I think some important practical things to decide are things like do you want to name your baby ? Do you want to hold him or take photos? Do you want a private funeral that you arrange yourself ? Or would you prefer a hospital one ? Most undertakers won’t charge for a baby . My son was cremated and then interred for free , the church even provided a small headstone free of charge .
My little boy didn’t have a heart defect but he had a serious trisomy disorder meaning he was unlikely to make it to full term and even if he did he would have been stillborn or would pass away very soon after birth . We made the decision to end the pregnancy but he was stillborn three days before I was going to be induced .
I wasn’t prepared for my milk coming in . Do ask for medication to stop that . Above all , take things easy , be very gentle on yourselves and take all the time you need to grieve for your loss . This will never feel any easier on you but over time the pain changes , it’s not as sharp .

whyhastherumgone Sun 05-Nov-17 07:55:01

Thanks so much for everyone who has taken the time to post.

@chinadoll92 thank you for posting! of course i don't mind, i will return to the facebook group at some point to give and update just need to get my head around everything.

Yellowheart Mon 06-Nov-17 09:21:20

I had had a successful pregnancy before and I had one after. It was tough but I was so welll looked after.

Genetic tests didn't show up anything for us, it was just one of those awful things. I'm thinking of you x

gingerbreadmam Mon 06-Nov-17 09:31:29

Hi whyas I am so very sorry you have had to face this impossible choice. I have not had exactly the same experience but my dad was diagnosed with a fairly severe form of pffd at our 20wk scan. Doctors thought he would be ok so I continued with the pregnancy however I discovered at 27wks he had died and I was induced two days later.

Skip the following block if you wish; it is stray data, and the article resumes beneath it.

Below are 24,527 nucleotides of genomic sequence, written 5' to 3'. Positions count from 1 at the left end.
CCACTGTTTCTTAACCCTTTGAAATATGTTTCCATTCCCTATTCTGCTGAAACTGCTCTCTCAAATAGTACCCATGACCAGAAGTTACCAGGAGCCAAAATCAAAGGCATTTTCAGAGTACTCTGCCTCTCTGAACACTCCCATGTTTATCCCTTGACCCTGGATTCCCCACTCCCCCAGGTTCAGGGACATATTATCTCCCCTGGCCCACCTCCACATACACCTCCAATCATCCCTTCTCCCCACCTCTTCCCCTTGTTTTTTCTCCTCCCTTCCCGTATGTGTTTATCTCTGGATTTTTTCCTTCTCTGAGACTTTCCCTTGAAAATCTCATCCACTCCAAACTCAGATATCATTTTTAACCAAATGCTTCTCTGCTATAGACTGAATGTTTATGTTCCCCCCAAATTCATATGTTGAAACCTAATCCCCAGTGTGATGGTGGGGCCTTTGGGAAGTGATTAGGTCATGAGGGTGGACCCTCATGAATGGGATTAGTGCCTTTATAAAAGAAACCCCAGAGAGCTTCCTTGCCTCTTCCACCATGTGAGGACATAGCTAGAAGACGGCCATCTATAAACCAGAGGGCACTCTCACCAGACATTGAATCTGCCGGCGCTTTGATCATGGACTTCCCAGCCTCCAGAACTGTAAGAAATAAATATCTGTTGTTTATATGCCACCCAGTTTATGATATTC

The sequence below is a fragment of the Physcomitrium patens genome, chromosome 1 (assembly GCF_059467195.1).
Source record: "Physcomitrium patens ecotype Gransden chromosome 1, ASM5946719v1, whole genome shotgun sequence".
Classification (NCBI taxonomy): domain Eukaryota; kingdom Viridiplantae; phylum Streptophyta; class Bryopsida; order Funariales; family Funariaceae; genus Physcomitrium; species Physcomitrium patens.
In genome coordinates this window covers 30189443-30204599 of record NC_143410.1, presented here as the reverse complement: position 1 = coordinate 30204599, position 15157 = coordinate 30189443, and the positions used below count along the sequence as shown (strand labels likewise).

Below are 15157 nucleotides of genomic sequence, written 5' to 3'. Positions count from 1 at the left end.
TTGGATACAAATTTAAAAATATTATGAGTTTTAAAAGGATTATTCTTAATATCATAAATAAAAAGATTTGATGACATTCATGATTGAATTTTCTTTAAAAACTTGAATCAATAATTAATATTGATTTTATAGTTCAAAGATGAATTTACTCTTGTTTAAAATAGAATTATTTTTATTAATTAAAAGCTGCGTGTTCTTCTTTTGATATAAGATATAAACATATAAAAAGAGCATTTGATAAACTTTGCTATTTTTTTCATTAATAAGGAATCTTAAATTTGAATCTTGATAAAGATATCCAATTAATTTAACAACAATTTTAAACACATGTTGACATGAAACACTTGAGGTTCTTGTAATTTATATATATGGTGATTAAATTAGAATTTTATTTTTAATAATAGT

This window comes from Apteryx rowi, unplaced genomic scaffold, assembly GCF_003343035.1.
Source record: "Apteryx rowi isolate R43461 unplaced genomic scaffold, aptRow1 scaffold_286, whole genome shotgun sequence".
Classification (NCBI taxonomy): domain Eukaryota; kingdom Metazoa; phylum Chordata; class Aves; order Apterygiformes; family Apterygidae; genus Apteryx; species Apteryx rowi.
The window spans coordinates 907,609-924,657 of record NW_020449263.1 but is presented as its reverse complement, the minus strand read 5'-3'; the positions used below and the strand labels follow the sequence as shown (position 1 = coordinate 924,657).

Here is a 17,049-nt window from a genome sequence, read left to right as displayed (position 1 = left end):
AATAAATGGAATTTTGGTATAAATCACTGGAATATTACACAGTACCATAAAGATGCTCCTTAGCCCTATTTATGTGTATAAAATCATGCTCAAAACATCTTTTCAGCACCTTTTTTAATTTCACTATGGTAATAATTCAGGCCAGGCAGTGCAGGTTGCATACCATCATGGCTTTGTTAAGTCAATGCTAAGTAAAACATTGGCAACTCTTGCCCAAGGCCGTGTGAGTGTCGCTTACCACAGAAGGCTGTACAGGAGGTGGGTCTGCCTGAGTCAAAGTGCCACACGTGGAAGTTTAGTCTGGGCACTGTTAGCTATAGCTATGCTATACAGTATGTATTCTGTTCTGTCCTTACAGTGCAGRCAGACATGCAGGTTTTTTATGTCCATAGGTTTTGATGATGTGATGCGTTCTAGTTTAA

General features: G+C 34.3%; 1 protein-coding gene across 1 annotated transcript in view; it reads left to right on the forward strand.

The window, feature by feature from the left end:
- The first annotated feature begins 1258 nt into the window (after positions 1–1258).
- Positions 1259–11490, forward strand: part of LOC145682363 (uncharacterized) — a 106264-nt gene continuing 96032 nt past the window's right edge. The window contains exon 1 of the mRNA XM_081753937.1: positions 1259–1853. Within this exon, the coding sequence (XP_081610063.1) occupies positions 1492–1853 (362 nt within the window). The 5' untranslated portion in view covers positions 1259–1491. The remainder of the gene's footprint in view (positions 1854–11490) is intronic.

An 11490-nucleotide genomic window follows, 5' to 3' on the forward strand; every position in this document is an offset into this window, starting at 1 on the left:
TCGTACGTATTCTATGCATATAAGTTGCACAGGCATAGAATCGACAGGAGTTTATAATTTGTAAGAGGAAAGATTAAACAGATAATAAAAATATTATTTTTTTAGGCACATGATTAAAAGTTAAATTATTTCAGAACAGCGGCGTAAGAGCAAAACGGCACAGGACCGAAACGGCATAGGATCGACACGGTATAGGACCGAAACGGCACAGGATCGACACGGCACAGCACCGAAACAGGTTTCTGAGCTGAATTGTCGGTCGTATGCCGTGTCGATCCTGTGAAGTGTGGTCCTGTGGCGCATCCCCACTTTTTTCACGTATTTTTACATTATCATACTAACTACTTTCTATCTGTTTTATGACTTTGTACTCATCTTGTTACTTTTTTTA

Practical things I wish I had done in retrospect:
Took something special for him to wear.
I would have had someone knit him a nice hat.
Sorted out a decent camera.
Had in my mind what I wanted to do with him
Stocked up the cupboards so I didn't have to worry about feeding dp and I afterwards

Things that we did do were
Decide on a name
Think about funeral and where we wanted him laid to rest
Decide whether we wanted tests ran on him

He was my first and only. My counsellor kept telling me about this 'mini labour' I would have. I felt very mislead about this and wish I had just been told the truth.

Don't be afraid to take control of your labour and demand anything you need to get through the it.

I wasn't prepared for my emotions immediately after delivery. I was so relieved for the labour to be over it didn't really register that much when I met my son. I wish I had more time with him. I wish I kissed him. I couldn't hold his as he was too fragile but that was to do with our specific circumstances and probably won't be the same for you.

A lovely friend quickly had two small blankets made. I have one and my son has one. That was probably one of the nicest things someone did for us.

I am so very sorry. When this is all over I cannot recommend sands enough for support. You will get lots on here too.

Iamchanging Mon 06-Nov-17 09:49:38

I gave birth to my baby girl 3 weeks ago after having to make the same decision as you but due to severe brain abnormalities. I was 25+4 by the time I actually delivered her as it can be a slow process. It’s not something I want to talk about on a public forum but if you would like to PM me I am happy to talk you though everything that I went through to hopefully prepare you a bit. I’m so sorry that you are having to go through this pain as well x

whyhastherumgone Tue 07-Nov-17 21:42:06

Thank you so much to everyone who has shared their story and i'm so so sorry you've had to experience this too.

@iamchanging so sorry to hear that, i will definitely pm you if you're happy for me too.

Thanks to everyone who has offered pm support, i really appreciate it. A large part of my fear is not knowing what's to come really and although it's been described as a mini labour, i've never had a baby so I don't really know what to expect still.